1. Distinguish the operation type
  2. Make it easier for your teammates to know what your query is for

The other interesting thing to note is that we use nesting to get related data. In the query examples above, we ask for the name and petType fields, which are sub-fields of the pets type.

GraphQL query results

When we ask for data, we get a response back in a similar shape to the query, most commonly in JSON format.

If we executed our GetPets query above, our data would look like the following.

How to execute GraphQL queries

We know what queries look like and we know what to expect in response when we write them. The next question is: how do we execute them?

It’s important to know that since GraphQL queries are just plain strings, we can use a variety of approaches to fetch data. Among the many options, some that come to mind are:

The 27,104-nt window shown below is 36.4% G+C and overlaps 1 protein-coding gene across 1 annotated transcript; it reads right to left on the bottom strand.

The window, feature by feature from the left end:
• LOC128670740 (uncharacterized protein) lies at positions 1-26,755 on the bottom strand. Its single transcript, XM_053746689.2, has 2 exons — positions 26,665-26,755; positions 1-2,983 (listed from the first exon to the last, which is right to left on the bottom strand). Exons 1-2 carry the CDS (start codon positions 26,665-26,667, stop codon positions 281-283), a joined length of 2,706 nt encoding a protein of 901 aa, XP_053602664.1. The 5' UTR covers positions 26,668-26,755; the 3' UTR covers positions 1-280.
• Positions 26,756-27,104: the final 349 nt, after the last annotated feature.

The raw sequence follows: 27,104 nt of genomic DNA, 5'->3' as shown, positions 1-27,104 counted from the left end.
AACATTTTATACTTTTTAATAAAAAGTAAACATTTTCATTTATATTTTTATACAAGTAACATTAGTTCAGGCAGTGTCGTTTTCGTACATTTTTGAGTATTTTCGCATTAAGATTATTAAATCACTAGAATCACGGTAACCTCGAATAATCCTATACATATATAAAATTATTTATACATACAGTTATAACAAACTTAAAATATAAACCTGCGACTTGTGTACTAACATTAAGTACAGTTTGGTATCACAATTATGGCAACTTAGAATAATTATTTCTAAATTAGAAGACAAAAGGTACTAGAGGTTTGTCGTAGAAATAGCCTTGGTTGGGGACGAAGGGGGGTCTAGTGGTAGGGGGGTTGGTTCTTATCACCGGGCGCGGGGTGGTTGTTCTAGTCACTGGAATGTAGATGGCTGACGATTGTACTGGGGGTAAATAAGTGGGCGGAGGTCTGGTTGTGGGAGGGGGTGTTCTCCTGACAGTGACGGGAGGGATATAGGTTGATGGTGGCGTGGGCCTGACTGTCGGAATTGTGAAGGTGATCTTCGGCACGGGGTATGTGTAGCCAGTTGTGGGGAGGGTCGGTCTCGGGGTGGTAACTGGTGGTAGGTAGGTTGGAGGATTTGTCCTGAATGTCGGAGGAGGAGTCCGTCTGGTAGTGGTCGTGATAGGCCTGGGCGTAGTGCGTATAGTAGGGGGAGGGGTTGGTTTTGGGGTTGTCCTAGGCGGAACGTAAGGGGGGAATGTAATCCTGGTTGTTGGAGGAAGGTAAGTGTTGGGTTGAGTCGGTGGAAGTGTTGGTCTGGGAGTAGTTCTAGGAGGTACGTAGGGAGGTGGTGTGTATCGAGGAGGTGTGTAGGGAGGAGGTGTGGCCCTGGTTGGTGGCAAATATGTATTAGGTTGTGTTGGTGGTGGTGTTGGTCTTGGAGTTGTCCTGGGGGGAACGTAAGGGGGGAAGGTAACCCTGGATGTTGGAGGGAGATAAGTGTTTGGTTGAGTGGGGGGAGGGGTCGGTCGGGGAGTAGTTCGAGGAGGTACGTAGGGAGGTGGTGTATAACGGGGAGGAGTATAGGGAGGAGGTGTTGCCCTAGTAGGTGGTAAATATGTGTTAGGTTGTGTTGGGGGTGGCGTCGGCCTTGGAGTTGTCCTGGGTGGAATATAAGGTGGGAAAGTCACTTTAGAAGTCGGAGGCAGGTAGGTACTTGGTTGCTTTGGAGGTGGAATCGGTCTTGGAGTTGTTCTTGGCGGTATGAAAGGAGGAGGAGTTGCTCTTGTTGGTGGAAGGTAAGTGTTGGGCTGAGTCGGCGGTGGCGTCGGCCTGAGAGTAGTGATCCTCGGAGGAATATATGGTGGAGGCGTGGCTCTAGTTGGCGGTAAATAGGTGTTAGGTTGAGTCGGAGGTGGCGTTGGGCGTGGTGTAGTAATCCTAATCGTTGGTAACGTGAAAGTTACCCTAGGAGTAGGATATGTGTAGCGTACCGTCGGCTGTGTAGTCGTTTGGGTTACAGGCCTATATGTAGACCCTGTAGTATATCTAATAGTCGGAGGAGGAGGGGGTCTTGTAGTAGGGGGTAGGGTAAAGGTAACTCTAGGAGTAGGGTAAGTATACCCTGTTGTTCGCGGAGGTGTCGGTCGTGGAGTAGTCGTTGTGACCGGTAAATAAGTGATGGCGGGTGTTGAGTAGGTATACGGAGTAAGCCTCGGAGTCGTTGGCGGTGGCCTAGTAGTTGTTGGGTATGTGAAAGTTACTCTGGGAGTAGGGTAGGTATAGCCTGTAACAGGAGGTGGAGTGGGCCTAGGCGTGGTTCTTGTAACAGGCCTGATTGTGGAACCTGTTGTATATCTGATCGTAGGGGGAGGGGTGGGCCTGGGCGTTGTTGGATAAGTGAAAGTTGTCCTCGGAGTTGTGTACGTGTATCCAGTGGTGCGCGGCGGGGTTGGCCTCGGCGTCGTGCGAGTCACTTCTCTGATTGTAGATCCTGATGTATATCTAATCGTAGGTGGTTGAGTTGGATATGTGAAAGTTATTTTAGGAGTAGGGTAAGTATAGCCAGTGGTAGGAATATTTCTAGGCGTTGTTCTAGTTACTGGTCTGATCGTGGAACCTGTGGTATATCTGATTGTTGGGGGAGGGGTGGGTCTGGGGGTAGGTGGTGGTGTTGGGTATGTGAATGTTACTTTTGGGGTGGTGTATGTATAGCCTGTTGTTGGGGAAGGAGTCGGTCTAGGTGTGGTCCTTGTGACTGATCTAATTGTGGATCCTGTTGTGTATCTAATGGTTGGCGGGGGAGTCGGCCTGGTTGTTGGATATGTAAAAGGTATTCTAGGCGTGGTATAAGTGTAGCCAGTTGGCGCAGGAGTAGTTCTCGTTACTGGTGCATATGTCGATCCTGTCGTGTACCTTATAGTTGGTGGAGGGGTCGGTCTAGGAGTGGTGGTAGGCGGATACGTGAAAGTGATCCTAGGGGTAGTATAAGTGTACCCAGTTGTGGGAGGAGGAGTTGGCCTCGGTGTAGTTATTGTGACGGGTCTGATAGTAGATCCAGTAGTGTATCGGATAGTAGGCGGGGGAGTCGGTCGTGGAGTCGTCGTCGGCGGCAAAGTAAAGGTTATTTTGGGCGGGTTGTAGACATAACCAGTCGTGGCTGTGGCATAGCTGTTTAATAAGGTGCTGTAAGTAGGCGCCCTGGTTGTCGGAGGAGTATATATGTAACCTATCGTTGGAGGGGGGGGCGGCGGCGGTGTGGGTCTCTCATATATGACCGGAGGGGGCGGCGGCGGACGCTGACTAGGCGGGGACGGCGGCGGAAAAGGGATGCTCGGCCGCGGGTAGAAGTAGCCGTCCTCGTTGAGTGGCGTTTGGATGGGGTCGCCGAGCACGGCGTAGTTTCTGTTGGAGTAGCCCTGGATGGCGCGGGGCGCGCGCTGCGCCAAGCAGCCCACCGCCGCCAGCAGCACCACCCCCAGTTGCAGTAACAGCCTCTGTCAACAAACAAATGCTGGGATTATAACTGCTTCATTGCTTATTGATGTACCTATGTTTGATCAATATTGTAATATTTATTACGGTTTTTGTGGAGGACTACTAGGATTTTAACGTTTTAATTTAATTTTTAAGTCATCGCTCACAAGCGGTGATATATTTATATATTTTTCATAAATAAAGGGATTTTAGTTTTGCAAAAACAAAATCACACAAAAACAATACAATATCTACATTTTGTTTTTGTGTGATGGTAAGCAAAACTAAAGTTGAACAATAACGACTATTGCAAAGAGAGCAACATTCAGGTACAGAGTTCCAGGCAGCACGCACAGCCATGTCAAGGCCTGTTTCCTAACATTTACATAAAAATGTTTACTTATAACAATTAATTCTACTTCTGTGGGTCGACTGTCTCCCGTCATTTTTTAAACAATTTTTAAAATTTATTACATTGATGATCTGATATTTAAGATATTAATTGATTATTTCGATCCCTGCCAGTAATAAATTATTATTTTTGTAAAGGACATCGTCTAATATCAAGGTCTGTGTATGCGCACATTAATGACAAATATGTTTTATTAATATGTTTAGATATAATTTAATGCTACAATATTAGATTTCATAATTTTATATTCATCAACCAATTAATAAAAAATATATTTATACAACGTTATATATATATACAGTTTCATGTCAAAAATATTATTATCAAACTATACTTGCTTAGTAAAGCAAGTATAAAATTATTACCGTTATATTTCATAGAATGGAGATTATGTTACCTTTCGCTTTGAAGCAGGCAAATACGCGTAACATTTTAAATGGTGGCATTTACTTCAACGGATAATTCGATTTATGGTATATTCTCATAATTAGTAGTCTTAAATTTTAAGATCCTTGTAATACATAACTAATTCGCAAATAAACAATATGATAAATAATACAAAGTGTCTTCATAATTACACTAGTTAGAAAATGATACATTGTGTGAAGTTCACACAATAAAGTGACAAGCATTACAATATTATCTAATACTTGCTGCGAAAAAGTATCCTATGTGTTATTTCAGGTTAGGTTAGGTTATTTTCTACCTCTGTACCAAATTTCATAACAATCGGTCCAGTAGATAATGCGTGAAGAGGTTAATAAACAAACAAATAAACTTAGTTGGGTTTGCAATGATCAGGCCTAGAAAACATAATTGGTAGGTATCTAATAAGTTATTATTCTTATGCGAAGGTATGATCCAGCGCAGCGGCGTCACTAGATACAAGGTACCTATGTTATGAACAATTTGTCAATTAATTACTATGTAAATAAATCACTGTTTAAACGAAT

• curl
  • fetch
  • GraphQL client libraries (like Apollo Client)

And one other option: a GraphQL IDE.

When I’m building out a new GraphQL API, I typically recommend using a free GraphQL IDE like Apollo Explorer. Explorer connects to your GraphQL API running on your local machine and gives you a workspace to run build, run, and save queries.

The less time I spend manually writing queries, the better. For someone just getting started with GraphQL, it’s definitely recommend it for working with a local GraphQL API.

We’ll use Explorer to demonstrate writing and running GraphQL queries.